A claim to an estate under the Act must be made within six months of the issue of the Grant of Probate. This is obviously a short period of time and urgent action is often needed.
If you think you might be entitled to make a claim or want to amend your Will to prevent the need for someone to make a claim please contact us.
DeBrieF CASE STUDY
Karen Witter – a partner in our Private Client team – discusses Life Interest Trusts.
My clients Jane and Robert have recently married. They’ve both been married before and Jane has children for her previous marriage.
They have assets worth £350,000 and £300,000 in their respective names and they own their home as tenants in common.
Jane wants her assets to go to her children, but her share of the assets includes her share of the matrimonial home. She doesn’t want to leave Robert without enough to live on, but she doesn’t want him to have the cash and the house because she’s worried that, if Robert re-married, he wouldn’t leave her assets to her children.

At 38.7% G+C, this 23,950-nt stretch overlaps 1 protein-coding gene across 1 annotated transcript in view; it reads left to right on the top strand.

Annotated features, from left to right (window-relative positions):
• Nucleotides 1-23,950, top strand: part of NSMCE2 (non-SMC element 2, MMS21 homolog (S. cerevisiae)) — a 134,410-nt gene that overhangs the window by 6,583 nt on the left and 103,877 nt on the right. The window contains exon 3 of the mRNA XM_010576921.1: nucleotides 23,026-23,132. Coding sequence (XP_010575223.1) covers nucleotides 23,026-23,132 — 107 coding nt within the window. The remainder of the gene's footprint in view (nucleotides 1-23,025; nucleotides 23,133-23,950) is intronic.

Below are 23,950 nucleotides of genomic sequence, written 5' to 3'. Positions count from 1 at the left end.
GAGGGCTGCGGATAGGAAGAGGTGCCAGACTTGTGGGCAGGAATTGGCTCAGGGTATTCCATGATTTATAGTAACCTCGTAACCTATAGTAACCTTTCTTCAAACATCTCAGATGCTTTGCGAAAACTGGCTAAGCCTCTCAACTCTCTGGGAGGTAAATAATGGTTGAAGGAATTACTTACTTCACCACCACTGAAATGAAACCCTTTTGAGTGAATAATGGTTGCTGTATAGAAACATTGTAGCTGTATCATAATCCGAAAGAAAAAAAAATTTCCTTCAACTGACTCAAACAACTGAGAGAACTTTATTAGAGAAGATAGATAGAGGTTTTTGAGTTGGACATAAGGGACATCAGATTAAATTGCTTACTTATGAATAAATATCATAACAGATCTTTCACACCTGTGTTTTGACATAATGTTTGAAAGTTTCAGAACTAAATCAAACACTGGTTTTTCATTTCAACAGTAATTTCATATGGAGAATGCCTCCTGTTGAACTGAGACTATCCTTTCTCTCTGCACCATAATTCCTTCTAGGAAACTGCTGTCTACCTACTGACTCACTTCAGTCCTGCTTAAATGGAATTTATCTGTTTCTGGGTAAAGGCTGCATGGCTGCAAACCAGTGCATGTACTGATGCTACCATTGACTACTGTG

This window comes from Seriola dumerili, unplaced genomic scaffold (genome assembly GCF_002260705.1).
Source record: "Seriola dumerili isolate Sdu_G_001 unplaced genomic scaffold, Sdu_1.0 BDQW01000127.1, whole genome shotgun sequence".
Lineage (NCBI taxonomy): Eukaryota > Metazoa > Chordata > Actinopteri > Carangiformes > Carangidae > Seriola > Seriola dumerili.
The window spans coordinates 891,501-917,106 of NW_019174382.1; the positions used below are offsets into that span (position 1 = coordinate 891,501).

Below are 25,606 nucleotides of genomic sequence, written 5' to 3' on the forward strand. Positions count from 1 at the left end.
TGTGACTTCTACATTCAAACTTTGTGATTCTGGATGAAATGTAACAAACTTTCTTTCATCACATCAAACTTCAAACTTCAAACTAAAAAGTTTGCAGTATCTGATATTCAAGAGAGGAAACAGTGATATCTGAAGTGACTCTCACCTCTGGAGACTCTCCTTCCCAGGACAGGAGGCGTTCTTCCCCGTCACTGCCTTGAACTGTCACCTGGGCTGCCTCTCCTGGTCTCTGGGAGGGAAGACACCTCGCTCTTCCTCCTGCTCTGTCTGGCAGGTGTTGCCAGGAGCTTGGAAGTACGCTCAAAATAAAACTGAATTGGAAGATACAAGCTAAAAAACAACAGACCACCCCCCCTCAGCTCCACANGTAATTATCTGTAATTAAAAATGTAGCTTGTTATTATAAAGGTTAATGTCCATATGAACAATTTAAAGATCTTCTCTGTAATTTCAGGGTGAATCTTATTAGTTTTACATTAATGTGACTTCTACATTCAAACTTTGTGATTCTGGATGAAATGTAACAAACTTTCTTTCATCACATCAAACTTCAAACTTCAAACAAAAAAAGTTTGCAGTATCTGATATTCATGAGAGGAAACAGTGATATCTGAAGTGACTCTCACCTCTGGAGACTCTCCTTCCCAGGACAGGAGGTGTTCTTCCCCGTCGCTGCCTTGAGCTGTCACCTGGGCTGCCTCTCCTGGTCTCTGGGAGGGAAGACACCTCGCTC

She also doesn’t want to pay IHT if it can be avoided.
We have recommended a Life Interest Trust Will. Jane will leave her estate to Robert but only for his lifetime. This means he’ll be entitled to the income from Jane’s estate, for his life, and will have the right to occupy Jane’s share of the house (as well as his own). There won’t be any IHT because the estate goes to a spouse, so there is 100% spouse exemption.
When Robert dies, Jane’s estate will pass to her children. There will only be IHT on Robert’s death if the value of his estate when added to the value of the “Life Interest Trust Property” adds up to more than the inheritance tax threshold at the time.
Following last week’s budget, now is a really good time to review your current Wills and inheritance tax planning arrangements.
From 2017, the government will introduce an additional IHT nil rate band (ANRB) when a residence is passed on death to direct descendants. The ANRB will be in addition to the existing nil rate band of £325,000 and any unused ANRB will be transferable to a surviving spouse or civil partner where the second death is on or after 6 April 2017.
It makes sense to review your existing arrangements in anticipation of these changes coming into effect.
If you have any queries or require any further information, please do not hesitate to contact our team of specialist solicitors on 0161 832 3304.